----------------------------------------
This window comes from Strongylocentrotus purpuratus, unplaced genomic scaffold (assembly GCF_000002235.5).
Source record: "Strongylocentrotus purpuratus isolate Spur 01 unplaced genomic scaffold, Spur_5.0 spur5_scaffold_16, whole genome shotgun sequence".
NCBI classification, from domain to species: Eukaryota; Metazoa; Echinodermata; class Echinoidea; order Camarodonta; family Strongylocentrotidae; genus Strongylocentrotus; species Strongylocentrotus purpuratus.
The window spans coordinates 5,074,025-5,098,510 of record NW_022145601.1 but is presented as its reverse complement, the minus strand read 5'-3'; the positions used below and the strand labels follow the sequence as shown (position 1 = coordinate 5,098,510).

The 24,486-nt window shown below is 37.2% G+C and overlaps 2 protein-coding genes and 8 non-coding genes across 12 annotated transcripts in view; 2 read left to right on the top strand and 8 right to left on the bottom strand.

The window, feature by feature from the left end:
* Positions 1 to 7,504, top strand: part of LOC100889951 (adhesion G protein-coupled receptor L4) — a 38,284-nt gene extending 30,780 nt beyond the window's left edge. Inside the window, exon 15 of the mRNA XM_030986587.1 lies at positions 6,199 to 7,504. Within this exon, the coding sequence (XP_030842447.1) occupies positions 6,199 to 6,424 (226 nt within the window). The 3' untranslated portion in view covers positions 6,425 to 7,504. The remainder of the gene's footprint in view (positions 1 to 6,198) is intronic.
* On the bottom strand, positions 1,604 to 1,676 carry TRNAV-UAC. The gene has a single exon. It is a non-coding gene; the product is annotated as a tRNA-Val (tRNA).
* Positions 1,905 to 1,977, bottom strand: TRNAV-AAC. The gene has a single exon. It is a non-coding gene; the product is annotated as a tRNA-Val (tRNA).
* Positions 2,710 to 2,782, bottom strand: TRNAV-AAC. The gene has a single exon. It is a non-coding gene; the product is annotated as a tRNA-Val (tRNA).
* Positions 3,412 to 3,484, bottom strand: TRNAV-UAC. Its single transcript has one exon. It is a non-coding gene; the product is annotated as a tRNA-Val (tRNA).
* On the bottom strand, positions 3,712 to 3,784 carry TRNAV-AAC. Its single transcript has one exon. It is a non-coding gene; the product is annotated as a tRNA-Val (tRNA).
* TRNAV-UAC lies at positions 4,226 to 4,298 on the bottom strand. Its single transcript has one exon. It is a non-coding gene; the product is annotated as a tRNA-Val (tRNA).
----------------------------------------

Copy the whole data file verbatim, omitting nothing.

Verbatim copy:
This window comes from Strongylocentrotus purpuratus, unplaced genomic scaffold (assembly GCF_000002235.5).
Source record: "Strongylocentrotus purpuratus isolate Spur 01 unplaced genomic scaffold, Spur_5.0 spur5_scaffold_16, whole genome shotgun sequence".
NCBI classification, from domain to species: Eukaryota; Metazoa; Echinodermata; class Echinoidea; order Camarodonta; family Strongylocentrotidae; genus Strongylocentrotus; species Strongylocentrotus purpuratus.
The window spans coordinates 5,074,025-5,098,510 of record NW_022145601.1 but is presented as its reverse complement, the minus strand read 5'-3'; the positions used below and the strand labels follow the sequence as shown (position 1 = coordinate 5,098,510).

The 24,486-nt window shown below is 37.2% G+C and overlaps 2 protein-coding genes and 8 non-coding genes across 12 annotated transcripts in view; 2 read left to right on the top strand and 8 right to left on the bottom strand.

The window, feature by feature from the left end:
* Positions 1 to 7,504, top strand: part of LOC100889951 (adhesion G protein-coupled receptor L4) — a 38,284-nt gene extending 30,780 nt beyond the window's left edge. Inside the window, exon 15 of the mRNA XM_030986587.1 lies at positions 6,199 to 7,504. Within this exon, the coding sequence (XP_030842447.1) occupies positions 6,199 to 6,424 (226 nt within the window). The 3' untranslated portion in view covers positions 6,425 to 7,504. The remainder of the gene's footprint in view (positions 1 to 6,198) is intronic.
* On the bottom strand, positions 1,604 to 1,676 carry TRNAV-UAC. The gene has a single exon. It is a non-coding gene; the product is annotated as a tRNA-Val (tRNA).
* Positions 1,905 to 1,977, bottom strand: TRNAV-AAC. The gene has a single exon. It is a non-coding gene; the product is annotated as a tRNA-Val (tRNA).
* Positions 2,710 to 2,782, bottom strand: TRNAV-AAC. The gene has a single exon. It is a non-coding gene; the product is annotated as a tRNA-Val (tRNA).
* Positions 3,412 to 3,484, bottom strand: TRNAV-UAC. Its single transcript has one exon. It is a non-coding gene; the product is annotated as a tRNA-Val (tRNA).
* On the bottom strand, positions 3,712 to 3,784 carry TRNAV-AAC. Its single transcript has one exon. It is a non-coding gene; the product is annotated as a tRNA-Val (tRNA).
* TRNAV-UAC lies at positions 4,226 to 4,298 on the bottom strand. Its single transcript has one exon. It is a non-coding gene; the product is annotated as a tRNA-Val (tRNA).